Image from Google Search Central, May 2024

Even with these definitions, if your clicks and impressions graphs begin to resemble any of the above graph examples, there can be wider meanings.

Search Central description  It could also be a sign that…
Large drop from an algorithmic update, site-wide security, or spam issue This could also signal a serious technical issue, such as accidentally deploying a noindex onto a URL or returning the incorrect status code – I’ve seen it before where the URL renders content but returns a 410.
Seasonality You will know your seasonality better than anyone, but if this graph looks inverse it could be a sign that during peak search times, Google is rotating the search engine results pages (SERPs) and choosing not to rank your site highly. This could be because, during peak search periods, there is a slight intent shift in the queries’ dominant interpretation.
Technical issues across your site, changing interests This type of graph could also represent seasonality (both as a gradual decline or increase).
Reporting glitch ¯_(ツ)_/¯ This graph can represent intermittent technical issues as well as reporting glitches. Similar to the alternate reasons for graphs like Seasonality, it could represent a short-term shift in the SERPs and what meets the needs of an adjusted dominant interpretation of a query.

Clicks & Impressions

Google filters Click and Impression data in Google Search Console through a combination of technical methods and policies designed to ensure the accuracy, reliability, and integrity of the reported data.

Reasons for this include:

  • Spam and bot filtering.
  • Duplicate data removal.
  • User privacy/protection.
  • Removing “invalid activities.”
  • Data aggregation and sampling.

One of the main reasons I’ve seen GSC change the numbers showing the UI and API is down to the setting of thresholds.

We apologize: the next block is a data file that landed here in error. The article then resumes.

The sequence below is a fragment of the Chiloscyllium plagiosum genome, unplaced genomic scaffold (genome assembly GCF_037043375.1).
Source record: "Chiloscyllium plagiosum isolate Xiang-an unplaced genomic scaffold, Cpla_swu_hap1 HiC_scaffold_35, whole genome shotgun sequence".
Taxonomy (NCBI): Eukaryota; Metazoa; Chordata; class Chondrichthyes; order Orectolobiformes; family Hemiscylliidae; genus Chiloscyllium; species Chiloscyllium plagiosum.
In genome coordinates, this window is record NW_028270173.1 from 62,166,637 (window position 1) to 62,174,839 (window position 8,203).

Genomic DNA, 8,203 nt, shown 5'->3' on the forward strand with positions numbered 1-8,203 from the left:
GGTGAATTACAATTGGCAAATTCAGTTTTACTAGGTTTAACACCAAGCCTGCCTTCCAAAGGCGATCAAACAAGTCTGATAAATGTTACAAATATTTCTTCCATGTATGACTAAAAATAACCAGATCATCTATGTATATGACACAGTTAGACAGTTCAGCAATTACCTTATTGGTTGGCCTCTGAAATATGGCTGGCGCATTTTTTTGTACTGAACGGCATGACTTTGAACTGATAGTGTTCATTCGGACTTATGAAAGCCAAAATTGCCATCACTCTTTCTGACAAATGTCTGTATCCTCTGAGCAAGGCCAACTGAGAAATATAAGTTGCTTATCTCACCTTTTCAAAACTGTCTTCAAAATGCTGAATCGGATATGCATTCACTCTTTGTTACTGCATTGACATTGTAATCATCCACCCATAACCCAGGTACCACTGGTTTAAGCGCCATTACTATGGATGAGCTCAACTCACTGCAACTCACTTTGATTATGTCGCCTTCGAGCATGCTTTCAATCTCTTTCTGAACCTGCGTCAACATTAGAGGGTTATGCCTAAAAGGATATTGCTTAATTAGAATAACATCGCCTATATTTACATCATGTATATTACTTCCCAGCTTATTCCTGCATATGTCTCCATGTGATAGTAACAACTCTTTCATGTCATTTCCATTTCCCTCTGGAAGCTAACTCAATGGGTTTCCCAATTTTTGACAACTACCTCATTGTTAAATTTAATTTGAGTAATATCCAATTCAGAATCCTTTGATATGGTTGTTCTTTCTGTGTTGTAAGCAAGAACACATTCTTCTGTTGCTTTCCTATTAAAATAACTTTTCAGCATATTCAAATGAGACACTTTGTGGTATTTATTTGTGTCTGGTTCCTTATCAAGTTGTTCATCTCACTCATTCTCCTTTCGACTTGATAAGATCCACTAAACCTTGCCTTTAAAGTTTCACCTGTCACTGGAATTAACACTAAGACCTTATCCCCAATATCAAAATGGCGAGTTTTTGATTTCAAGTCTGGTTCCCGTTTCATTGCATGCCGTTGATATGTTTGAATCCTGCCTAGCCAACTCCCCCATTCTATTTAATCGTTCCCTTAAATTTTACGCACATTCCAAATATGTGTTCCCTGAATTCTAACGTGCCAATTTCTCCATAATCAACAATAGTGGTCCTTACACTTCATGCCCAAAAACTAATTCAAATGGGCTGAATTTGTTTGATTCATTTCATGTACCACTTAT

Google may set thresholds for including data in reports to prevent skewed metrics due to very low-frequency queries or impressions. For example, data for queries that result in very few impressions might be excluded from reports to maintain the statistical reliability of the metrics.

Average Position

Google Search Console produces the Average Position metric by calculating the average ranking of a website’s URLs for a specific query or set of queries over a defined period of time.

Each time a URL appears in the search results for a query, its position is recorded. For instance, if a URL appears in the 3rd position for one query and in the 7th position for another query, these positions are logged separately.

As we enter the era of AI Overviews, John Mueller has confirmed via Slack conversations that appearing in a generative snapshot will affect the average position of the query and/or URL in the Search Console UI.

1718702762 996 How To Uncover Traffic Declines In Google Search Console AndSource: John Mueller via The SEO Community Slack channel

I don’t rely on the average position metric in GSC for rank tracking, but it can be useful in trying to debug whether or not Google is having issues establishing a single dominant page for specific queries.

Understanding how the tool compiles data allows you to better diagnose the reasons as to why, and correlate data with other events such as Google updates or development deployments.

Google Updates

A Google broad core algorithm update is a significant change to Google’s search algorithm intended to improve the relevance and quality of search results.

These updates do not target specific sites or types of content but alter specific systems that make up the “core” to an extent it is noteworthy for Google to announce that an update is happening.

Google makes updates to the various individual systems all the time, so the lack of a Google announcement does not disqualify a Google update from being the cause of a change in traffic.

For example, the website in the below screenshot saw a decline from the March 2023 core update but then recovered in the November 2023 core update.

GSC: the website saw a decline from the March 2023 core updateScreenshot by author from Google Search Console, May 2024

The following screenshot shows another example of a traffic decline correlating with a Google update, and it also shows that recovery doesn’t always occur with future updates.

traffic decline correlating with a Google updateScreenshot by author from Google Search Console, May 2024

This site is predominantly informational content supporting a handful of marketing landing pages (a traditional SaaS model) and has seen a steady decline correlating with the September 2023 helpful content update.

How To Fix This